So, as building stock ages, that is--simply the passage of time is one of the factors that could account for an increase in levels of lead. But, clearly we have seen the tests inching closer toward notification levels here in Pittsburgh, so we want to make sure that we understand what has been going on.

JR: So, what is the difference between these two materials in terms of the way that they control corrosion in lead pipes, soda ash and caustic soda? Why is this change significant?

JQ: Well, both of these materials can be used for corrosion control. The issue is simply this: when the authority designed its current treatment operation in 1993, they did a feasibility study and modeled the use of soda ash. They did not model and do any feasibility work on the use of caustic soda to determine whether or not the use of caustic soda would in fact be efficacious and provide the same level of corrosion protection.

The fact that they didn't do any of that work—they took a flyer, essentially. And that's not permissible; that simply is contrary to state drinking water regulations. 

JR: And, I understand, these materials can affect different water systems in different ways depending on what's already in the water. 

JQ: Correct. It is very much a system-specific determination. These kinds of chemicals can work; they are common in the industry, so to speak. But you have to test specifically for your water system because of the characteristics of the source water and the characteristics, really, of the distribution system. So, it's very much a community specific determination.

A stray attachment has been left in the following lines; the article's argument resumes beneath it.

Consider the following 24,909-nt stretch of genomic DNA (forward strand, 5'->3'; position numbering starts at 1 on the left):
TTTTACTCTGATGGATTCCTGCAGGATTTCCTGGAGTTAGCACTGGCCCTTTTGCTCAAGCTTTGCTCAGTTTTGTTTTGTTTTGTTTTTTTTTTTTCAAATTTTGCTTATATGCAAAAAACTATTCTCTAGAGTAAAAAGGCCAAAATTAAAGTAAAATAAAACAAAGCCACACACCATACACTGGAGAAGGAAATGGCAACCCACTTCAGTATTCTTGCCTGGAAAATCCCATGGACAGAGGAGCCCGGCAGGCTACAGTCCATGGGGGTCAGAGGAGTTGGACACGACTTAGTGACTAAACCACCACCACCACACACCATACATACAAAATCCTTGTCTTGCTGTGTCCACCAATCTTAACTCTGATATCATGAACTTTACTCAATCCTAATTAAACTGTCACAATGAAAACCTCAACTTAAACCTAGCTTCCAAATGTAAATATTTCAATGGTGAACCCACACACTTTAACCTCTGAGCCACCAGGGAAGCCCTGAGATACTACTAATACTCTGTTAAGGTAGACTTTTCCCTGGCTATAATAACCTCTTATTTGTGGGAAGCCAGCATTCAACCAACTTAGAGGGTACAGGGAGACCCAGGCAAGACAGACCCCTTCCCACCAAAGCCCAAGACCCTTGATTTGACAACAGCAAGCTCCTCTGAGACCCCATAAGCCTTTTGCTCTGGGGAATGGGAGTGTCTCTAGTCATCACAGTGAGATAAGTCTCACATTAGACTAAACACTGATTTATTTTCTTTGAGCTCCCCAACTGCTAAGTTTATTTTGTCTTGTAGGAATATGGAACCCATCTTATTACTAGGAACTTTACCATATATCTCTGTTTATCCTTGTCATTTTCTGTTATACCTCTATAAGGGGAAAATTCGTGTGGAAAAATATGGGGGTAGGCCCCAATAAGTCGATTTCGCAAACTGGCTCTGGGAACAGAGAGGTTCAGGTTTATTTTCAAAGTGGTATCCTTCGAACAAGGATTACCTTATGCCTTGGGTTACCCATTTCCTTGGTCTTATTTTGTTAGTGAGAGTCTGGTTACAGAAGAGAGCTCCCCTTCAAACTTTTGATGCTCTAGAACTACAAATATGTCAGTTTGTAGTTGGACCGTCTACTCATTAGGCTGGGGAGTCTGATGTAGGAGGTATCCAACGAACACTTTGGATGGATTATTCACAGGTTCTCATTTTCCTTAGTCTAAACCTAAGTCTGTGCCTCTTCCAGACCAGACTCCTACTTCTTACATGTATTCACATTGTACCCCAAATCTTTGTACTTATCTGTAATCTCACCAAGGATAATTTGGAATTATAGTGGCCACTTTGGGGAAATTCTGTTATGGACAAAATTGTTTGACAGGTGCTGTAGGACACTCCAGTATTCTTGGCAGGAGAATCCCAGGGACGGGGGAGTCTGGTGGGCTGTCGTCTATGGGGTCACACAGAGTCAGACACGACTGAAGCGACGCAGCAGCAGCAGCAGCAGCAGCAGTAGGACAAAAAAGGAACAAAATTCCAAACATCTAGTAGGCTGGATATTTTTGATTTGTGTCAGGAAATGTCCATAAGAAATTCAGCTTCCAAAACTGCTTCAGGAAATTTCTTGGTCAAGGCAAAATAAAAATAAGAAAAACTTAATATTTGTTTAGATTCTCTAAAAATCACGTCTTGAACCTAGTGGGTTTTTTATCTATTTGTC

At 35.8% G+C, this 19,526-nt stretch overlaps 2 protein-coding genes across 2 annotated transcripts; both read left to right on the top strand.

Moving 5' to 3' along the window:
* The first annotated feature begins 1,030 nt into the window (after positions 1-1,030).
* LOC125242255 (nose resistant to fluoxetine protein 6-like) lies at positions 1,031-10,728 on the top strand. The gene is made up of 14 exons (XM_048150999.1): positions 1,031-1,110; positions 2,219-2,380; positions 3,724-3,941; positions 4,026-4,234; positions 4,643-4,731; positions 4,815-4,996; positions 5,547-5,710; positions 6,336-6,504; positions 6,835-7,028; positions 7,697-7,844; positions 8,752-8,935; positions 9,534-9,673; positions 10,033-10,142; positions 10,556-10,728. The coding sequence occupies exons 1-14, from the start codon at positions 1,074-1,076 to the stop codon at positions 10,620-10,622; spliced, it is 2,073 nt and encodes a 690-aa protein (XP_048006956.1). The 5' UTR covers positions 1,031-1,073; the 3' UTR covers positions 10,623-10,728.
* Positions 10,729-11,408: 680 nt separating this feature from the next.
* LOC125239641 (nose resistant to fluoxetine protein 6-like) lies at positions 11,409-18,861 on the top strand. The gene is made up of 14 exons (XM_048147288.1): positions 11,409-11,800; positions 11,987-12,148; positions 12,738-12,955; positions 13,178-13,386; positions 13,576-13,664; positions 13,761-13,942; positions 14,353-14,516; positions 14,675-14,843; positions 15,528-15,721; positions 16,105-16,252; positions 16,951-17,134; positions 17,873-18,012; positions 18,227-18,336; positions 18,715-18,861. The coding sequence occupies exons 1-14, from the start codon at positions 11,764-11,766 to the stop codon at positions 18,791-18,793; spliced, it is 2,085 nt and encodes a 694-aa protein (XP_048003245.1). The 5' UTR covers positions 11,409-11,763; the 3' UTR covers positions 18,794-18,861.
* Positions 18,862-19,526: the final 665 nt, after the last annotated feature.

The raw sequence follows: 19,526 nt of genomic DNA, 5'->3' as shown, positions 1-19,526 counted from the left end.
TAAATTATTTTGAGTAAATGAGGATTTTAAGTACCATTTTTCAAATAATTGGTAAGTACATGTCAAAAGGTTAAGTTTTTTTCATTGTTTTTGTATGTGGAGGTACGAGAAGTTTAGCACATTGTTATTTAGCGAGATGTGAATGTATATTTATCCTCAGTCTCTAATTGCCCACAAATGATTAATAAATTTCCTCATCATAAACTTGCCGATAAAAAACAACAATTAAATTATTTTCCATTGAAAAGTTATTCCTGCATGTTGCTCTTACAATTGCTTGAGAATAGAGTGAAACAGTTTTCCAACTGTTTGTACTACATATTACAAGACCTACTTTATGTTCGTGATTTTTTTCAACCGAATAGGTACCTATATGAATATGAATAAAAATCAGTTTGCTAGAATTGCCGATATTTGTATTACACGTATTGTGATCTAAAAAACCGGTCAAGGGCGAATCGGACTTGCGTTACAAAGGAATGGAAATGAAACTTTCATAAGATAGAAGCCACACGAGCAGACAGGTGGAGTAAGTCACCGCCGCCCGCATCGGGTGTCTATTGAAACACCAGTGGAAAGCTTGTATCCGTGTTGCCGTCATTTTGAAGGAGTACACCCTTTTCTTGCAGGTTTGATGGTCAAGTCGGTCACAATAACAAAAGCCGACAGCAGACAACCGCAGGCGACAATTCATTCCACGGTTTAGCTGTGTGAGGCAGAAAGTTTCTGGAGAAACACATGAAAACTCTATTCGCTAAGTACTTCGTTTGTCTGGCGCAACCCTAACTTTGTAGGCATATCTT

JR: So, the broader context for all of this is all of the attention that's been focused on the water crisis in Flint, Mich. In that city, emergency managers made a decision, I think, on a cost-savings basis to switch their water supply, and then, because of the way they were treating or maybe not appropriately treating that water, you had lead in the water. 

Not to imply that these are any way equivalent situations, but maybe some comparison is to be drawn specifically in the area of municipal governments taking these belt-tightening measures to save on the bottom line.

First of all, are you seeing more of this in Pennsylvania, and how does that affect your ability to regulate water safety?

JQ: Well, the first thing I'll say is that I'm a recovering local official myself. I was the mayor of the city of Hazleton in Luzerne County for eight years, and I understand the strains that local governments and local utilities face. 

But you can't make a change without complying with safe drinking water regulations, and that's what happened here. Nothing in the regulations discourages municipalities or treatment systems from looking to save money, but they've got to follow the law, they've got to follow the regulations, they have to protect the citizens they serve. And that requires them to study the effect of any change, and, here, the water and sewer authority did not study the effect of that change and get it approved before they implemented it.